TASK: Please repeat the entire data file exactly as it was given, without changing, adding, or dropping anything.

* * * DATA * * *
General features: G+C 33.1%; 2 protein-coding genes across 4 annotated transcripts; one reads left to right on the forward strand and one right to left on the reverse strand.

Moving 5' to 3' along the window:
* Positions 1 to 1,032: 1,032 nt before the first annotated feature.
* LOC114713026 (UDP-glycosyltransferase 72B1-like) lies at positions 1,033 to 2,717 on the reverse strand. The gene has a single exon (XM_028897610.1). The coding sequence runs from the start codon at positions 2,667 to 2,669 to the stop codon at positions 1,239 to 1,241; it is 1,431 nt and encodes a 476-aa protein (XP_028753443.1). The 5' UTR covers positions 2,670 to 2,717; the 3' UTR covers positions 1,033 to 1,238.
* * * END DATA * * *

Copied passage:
General features: G+C 33.1%; 2 protein-coding genes across 4 annotated transcripts; one reads left to right on the forward strand and one right to left on the reverse strand.

Moving 5' to 3' along the window:
* Positions 1 to 1,032: 1,032 nt before the first annotated feature.
* LOC114713026 (UDP-glycosyltransferase 72B1-like) lies at positions 1,033 to 2,717 on the reverse strand. The gene has a single exon (XM_028897610.1). The coding sequence runs from the start codon at positions 2,667 to 2,669 to the stop codon at positions 1,239 to 1,241; it is 1,431 nt and encodes a 476-aa protein (XP_028753443.1). The 5' UTR covers positions 2,670 to 2,717; the 3' UTR covers positions 1,033 to 1,238.